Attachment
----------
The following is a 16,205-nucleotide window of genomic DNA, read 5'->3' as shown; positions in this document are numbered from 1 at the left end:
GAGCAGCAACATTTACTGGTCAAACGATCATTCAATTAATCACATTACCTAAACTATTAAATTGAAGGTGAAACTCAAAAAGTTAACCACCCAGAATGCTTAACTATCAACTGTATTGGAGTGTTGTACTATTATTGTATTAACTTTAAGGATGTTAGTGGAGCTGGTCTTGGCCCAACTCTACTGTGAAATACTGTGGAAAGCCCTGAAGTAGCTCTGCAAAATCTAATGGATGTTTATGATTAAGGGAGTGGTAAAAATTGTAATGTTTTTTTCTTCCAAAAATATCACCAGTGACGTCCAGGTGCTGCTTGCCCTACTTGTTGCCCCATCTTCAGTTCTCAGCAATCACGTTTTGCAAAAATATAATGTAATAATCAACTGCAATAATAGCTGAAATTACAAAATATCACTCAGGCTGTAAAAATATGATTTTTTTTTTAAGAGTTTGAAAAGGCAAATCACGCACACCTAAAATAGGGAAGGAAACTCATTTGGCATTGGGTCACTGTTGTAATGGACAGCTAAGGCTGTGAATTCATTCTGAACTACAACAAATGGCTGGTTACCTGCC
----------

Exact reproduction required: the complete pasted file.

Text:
The following is a 16,205-nucleotide window of genomic DNA, read 5'->3' as shown; positions in this document are numbered from 1 at the left end:
GAGCAGCAACATTTACTGGTCAAACGATCATTCAATTAATCACATTACCTAAACTATTAAATTGAAGGTGAAACTCAAAAAGTTAACCACCCAGAATGCTTAACTATCAACTGTATTGGAGTGTTGTACTATTATTGTATTAACTTTAAGGATGTTAGTGGAGCTGGTCTTGGCCCAACTCTACTGTGAAATACTGTGGAAAGCCCTGAAGTAGCTCTGCAAAATCTAATGGATGTTTATGATTAAGGGAGTGGTAAAAATTGTAATGTTTTTTTCTTCCAAAAATATCACCAGTGACGTCCAGGTGCTGCTTGCCCTACTTGTTGCCCCATCTTCAGTTCTCAGCAATCACGTTTTGCAAAAATATAATGTAATAATCAACTGCAATAATAGCTGAAATTACAAAATATCACTCAGGCTGTAAAAATATGATTTTTTTTTTAAGAGTTTGAAAAGGCAAATCACGCACACCTAAAATAGGGAAGGAAACTCATTTGGCATTGGGTCACTGTTGTAATGGACAGCTAAGGCTGTGAATTCATTCTGAACTACAACAAATGGCTGGTTACCTGCC